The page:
'Heaven Knows What': Venice Review

Courtesy of Biennale di Venezia
Caleb Landry Jones and Arielle Holmes in "Heaven Knows What"
A grunge tone poem

Filmmaking brothers Josh and Benny Safdie train their cinema-verite gaze on the chaotic lives of heroin users on the streets of New York

VENICE — The days of The Panic in Needle Park, to name one iconic New York City drug movie, seem long gone, now that most of Manhattan's one-time junkie hangouts have been gentrified to within an inch of their lives. But in Heaven Knows WhatJosh and Benny Safdie rescue that subculture from the invisible margins. They weave a small group of young heroin addicts into the fabric of the city streets with a grubby lyricism that's visually intoxicating even if its emotional impact remains somewhat muted.

Following their detour into unconventional sports documentary with Lenny Cooke, the sibling filmmaker team returns to the scruffy aesthetic, raw authenticity and unstrung characters of their first feature, Daddy Longlegs.

Their new slice of life on the fringes is often hard to watch due to the pain, self-destructiveness and even the numbing Warholian monotony of the existences it depicts with a verite candor that owes much to John Cassavetes. But the film, which at times also recalls the lo-fi work of Gus Van Sant, is laced with moments of surprising poignancy, goofy low-key farce and even a weird kind of charm. It's also distinguished by an intense screen-acting debut from Arielle Holmes, playing an unflinching version of herself and her own experience.

While the movie's theatrical prospects are slim, the triple showcase of Venice, Toronto and New York Film Festival slots should help build a platform for VOD exposure.

Ronald Bronstein, memorable as the less-than-model parent in Daddy Longlegs, wrote the screenplay with Josh Safdie, based on Holmes' unpublished memoir, Mad Love in New York City. She plays Harley, a homeless drug addict in an obsessive on-again, off-again relationship with Ilya (Caleb Landry Jones), whose nihilistic indifference extends to encouraging her suicidal impulses. That results in Harley slashing her wrist and landing in Bellevue in a mesmerizing sequence, played without dialogue and flooded with unsettling synth scoring.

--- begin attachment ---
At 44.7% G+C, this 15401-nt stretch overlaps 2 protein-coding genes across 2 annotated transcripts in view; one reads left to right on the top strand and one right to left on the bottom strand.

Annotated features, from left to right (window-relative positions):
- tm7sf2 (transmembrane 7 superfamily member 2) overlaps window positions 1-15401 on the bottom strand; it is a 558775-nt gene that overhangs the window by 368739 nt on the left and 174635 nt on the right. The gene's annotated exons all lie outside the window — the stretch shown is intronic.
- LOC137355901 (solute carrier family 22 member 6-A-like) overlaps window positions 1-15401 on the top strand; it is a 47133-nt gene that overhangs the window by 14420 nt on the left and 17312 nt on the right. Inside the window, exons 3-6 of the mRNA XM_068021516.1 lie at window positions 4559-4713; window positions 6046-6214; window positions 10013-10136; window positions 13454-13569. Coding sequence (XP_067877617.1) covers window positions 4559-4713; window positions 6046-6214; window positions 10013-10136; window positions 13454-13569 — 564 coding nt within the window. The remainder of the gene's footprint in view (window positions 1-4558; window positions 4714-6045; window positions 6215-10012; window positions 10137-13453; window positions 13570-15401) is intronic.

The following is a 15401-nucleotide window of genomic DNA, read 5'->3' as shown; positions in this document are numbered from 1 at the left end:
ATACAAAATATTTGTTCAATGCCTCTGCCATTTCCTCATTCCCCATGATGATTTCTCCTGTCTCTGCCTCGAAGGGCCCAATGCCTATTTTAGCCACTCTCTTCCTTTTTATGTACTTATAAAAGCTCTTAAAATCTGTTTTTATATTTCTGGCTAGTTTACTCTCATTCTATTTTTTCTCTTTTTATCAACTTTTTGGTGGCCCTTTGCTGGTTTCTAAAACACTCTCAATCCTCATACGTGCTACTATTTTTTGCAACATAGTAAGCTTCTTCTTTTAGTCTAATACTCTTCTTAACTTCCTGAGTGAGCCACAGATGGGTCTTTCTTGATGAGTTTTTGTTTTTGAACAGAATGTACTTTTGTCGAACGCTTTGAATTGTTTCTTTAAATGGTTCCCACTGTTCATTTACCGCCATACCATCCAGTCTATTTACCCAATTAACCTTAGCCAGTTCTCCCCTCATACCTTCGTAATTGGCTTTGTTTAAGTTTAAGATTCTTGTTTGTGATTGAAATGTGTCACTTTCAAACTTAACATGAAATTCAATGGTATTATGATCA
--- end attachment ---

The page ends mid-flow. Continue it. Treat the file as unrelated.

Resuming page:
Among the film's most impressive qualities is the Safdie brothers' boldly textural use of music — predominantly Isao Tomita's electronica versions of Debussy, but also a little Tangerine Dream and James Dashow as well as some hardstyle and black metal.

The other standout element is Sean Price Williams' woozy cinematography, which hugs in close to the characters or sits back from a detached point of view, often shooting them in a bleached haze of light. They bleed into the visual field of sidewalks, storefronts, cars and pedestrians. This is not a portrait of New York's junkie street subculture conveniently tucked into some skeevy pocket of the city. Instead they move freely, sometimes chafing against their surroundings, through libraries, Internet cafes, bookstores and fast-food joints.

The loose narrative tracks Harley's half-hearted attempts to get by without Ilya. She brushes off the advances of abrasive Skully (rapper Necro) and slips into a friendship with Mike (Buddy Duress), an amusingly verbose dealer and fellow addict; he keeps her in smack but bristles when she can't pay, his tenderness shifting to hostility.

While there's a suggestion of a romantic triangle in Harley's oscillations between Ilya and Mike, the Safdies are less interested in story or character than in immersing us in a milieu that most people would prefer to ignore. The film observes Harley and her cohorts "spanging," street vernacular for begging, be it for spare change or subway entry; or stealing from a mailman's bag, sifting through the contents for gift cards or cash.

A joyride on the motorcycle of Mike's drug supplier Antoine (Benjamin Antoine Hampton) hints at momentary escape. But when the possibility of real deliverance surfaces via a hastily planned bus journey to Florida with the unpredictable Ilya, that notion is revealed to be an empty hope.

Heaven Knows What is a strange film, at once distancing and transfixing. If it's not as impactful as it might have been considering the experiences portrayed, it has potent atmosphere and an admirable refusal to put any kind of gloss on the bleak reality of its limbo world. It also helps that Holmes, Jones and Duress, as well as the mainly non-actors in secondary roles, all inhabit their characters with real conviction.

Production companies: Iconoclast, Elara Pictures
Cast: Arielle Holmes, Caleb Landry Jones, Buddy Duress, Necro, Eleonore Hendricks, Yuri Pleskun, Benjamin Antoine Hampton, Diana Singh
Directors: Josh and Benny Safdie
Screenwriters: Ronald Bronstein, Josh Safdie, based on the novel, "Mad Love in New York City" by Arielle Holmes 
Producers: Oscar Boyson, Sebastian Bear-McClard
Executive producers: Charles-Marie Anthonioz, Mourad Belkeddar, Jean Duhamel, Nicolas Lhermitte
Director of photography: Sean Price Williams
Production designer: Audrey Tanner
Editors: Benny Safdie, Ronald Bronstein
Sales: ICM

No rating, 94 minutes.

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